Corporate Social Responsibility and Employee Satisfaction: The Mediating Effects of Work-Life Balance Support and Work Stress




Corporate social responsibility, internal CSR, external CSR, job satisfaction, work stress, structural equation modeling, Taiwan, perceived work-life balance support


Businesses embrace the concept of corporate social responsibility (CSR). This study investigates the individual effect of perceived internal CSR and external CSR on employees’ job satisfaction. Moreover, this investigation explores the mediating roles of perceived work-life balance support (WLBS) and work stress (WS). The researchers use partial least square structural equation modeling to test the data from employees in Taiwan. The results prove that perceived internal CSR and external CSR positively and significantly affect job satisfaction. Perceived WLBS partially mediates the perceived internal CSR–job satisfaction and perceived external CSR–job relationships, whereas WS partially mediates only the perceived internal CSR and job satisfaction relationship. Moreover, perceived WLBS and WS sequentially mediate the CSR and job satisfaction relationship. The study’s findings suggest that it is vital for firms to strengthen internal and external CSR engagements to promote WLBS, thereby reducing WS and ultimately increasing employees’ job satisfaction.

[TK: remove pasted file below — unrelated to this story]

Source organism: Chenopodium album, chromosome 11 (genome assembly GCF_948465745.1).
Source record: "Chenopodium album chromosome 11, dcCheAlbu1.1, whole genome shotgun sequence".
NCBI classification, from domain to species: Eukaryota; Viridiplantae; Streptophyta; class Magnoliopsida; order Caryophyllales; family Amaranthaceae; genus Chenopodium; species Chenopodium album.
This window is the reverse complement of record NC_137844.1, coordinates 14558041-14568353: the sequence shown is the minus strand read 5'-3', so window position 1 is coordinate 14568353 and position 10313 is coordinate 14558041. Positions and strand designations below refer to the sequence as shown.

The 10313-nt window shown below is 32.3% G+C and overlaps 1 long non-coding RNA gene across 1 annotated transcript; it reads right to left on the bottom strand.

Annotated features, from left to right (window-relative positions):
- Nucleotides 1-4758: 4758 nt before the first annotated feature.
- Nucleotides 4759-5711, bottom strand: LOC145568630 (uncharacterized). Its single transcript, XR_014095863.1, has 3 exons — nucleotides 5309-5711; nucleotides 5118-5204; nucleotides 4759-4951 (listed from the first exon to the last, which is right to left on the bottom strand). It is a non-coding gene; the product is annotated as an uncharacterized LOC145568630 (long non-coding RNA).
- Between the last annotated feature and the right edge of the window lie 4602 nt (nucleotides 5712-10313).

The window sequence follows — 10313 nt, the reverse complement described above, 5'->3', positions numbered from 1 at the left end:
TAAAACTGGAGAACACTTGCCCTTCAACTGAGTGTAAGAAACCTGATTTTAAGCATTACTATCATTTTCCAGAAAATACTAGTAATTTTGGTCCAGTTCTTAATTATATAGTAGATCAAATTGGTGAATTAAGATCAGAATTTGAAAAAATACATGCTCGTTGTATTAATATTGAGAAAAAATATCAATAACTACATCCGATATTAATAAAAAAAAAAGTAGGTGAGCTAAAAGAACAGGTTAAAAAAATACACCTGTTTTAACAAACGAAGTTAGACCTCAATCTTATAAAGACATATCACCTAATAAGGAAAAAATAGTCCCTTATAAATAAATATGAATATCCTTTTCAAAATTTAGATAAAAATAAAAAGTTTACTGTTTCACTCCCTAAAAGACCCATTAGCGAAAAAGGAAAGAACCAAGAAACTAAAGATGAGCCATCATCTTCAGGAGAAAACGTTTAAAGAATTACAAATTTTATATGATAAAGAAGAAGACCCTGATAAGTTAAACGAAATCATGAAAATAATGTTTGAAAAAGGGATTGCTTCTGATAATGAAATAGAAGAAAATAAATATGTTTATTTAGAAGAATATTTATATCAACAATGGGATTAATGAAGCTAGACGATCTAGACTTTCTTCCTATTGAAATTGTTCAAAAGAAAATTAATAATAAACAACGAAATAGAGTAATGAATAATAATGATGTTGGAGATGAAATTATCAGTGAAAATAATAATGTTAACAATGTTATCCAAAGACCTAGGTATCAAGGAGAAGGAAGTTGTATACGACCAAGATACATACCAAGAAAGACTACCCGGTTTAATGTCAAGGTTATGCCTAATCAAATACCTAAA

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How to Cite

Virador, L., Chen, L.-F., & Li, P.-Y. (2023). Corporate Social Responsibility and Employee Satisfaction: The Mediating Effects of Work-Life Balance Support and Work Stress. Recoletos Multidisciplinary Research Journal, 11(2), 41–55.